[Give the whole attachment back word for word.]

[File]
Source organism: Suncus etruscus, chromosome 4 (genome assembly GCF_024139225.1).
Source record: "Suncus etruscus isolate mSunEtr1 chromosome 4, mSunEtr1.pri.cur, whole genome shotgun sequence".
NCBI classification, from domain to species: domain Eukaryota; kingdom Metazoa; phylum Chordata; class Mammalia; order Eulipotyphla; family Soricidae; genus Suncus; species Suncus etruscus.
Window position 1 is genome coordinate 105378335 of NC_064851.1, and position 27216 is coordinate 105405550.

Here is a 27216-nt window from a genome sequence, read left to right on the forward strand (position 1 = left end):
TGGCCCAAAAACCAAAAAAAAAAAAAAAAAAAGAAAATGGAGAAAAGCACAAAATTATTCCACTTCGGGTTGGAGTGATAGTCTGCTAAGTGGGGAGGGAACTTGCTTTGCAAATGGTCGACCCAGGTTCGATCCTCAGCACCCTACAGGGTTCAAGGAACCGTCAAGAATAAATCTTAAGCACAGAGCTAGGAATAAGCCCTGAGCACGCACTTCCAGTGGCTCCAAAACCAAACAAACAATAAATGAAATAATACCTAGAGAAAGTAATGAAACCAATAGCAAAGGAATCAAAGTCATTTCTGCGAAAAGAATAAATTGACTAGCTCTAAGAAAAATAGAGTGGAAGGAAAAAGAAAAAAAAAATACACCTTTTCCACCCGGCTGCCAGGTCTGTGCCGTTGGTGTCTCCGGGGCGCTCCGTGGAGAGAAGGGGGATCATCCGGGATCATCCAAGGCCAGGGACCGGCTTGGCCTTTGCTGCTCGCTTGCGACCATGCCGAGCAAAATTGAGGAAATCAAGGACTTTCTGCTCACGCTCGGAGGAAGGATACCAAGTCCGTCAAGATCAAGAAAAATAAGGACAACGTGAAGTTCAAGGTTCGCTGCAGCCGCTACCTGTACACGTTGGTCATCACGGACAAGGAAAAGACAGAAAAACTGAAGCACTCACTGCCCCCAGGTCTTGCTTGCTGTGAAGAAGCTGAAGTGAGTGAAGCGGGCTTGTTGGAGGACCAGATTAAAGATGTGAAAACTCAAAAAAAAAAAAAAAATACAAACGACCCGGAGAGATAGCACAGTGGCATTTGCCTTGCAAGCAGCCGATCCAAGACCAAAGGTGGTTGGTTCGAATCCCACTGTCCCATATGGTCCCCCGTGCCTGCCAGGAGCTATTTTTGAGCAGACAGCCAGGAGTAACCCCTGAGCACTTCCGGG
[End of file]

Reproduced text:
Source organism: Suncus etruscus, chromosome 4 (genome assembly GCF_024139225.1).
Source record: "Suncus etruscus isolate mSunEtr1 chromosome 4, mSunEtr1.pri.cur, whole genome shotgun sequence".
NCBI classification, from domain to species: domain Eukaryota; kingdom Metazoa; phylum Chordata; class Mammalia; order Eulipotyphla; family Soricidae; genus Suncus; species Suncus etruscus.
Window position 1 is genome coordinate 105378335 of NC_064851.1, and position 27216 is coordinate 105405550.

Here is a 27216-nt window from a genome sequence, read left to right on the forward strand (position 1 = left end):
TGGCCCAAAAACCAAAAAAAAAAAAAAAAAAAGAAAATGGAGAAAAGCACAAAATTATTCCACTTCGGGTTGGAGTGATAGTCTGCTAAGTGGGGAGGGAACTTGCTTTGCAAATGGTCGACCCAGGTTCGATCCTCAGCACCCTACAGGGTTCAAGGAACCGTCAAGAATAAATCTTAAGCACAGAGCTAGGAATAAGCCCTGAGCACGCACTTCCAGTGGCTCCAAAACCAAACAAACAATAAATGAAATAATACCTAGAGAAAGTAATGAAACCAATAGCAAAGGAATCAAAGTCATTTCTGCGAAAAGAATAAATTGACTAGCTCTAAGAAAAATAGAGTGGAAGGAAAAAGAAAAAAAAAATACACCTTTTCCACCCGGCTGCCAGGTCTGTGCCGTTGGTGTCTCCGGGGCGCTCCGTGGAGAGAAGGGGGATCATCCGGGATCATCCAAGGCCAGGGACCGGCTTGGCCTTTGCTGCTCGCTTGCGACCATGCCGAGCAAAATTGAGGAAATCAAGGACTTTCTGCTCACGCTCGGAGGAAGGATACCAAGTCCGTCAAGATCAAGAAAAATAAGGACAACGTGAAGTTCAAGGTTCGCTGCAGCCGCTACCTGTACACGTTGGTCATCACGGACAAGGAAAAGACAGAAAAACTGAAGCACTCACTGCCCCCAGGTCTTGCTTGCTGTGAAGAAGCTGAAGTGAGTGAAGCGGGCTTGTTGGAGGACCAGATTAAAGATGTGAAAACTCAAAAAAAAAAAAAAAATACAAACGACCCGGAGAGATAGCACAGTGGCATTTGCCTTGCAAGCAGCCGATCCAAGACCAAAGGTGGTTGGTTCGAATCCCACTGTCCCATATGGTCCCCCGTGCCTGCCAGGAGCTATTTTTGAGCAGACAGCCAGGAGTAACCCCTGAGCACTTCCGGG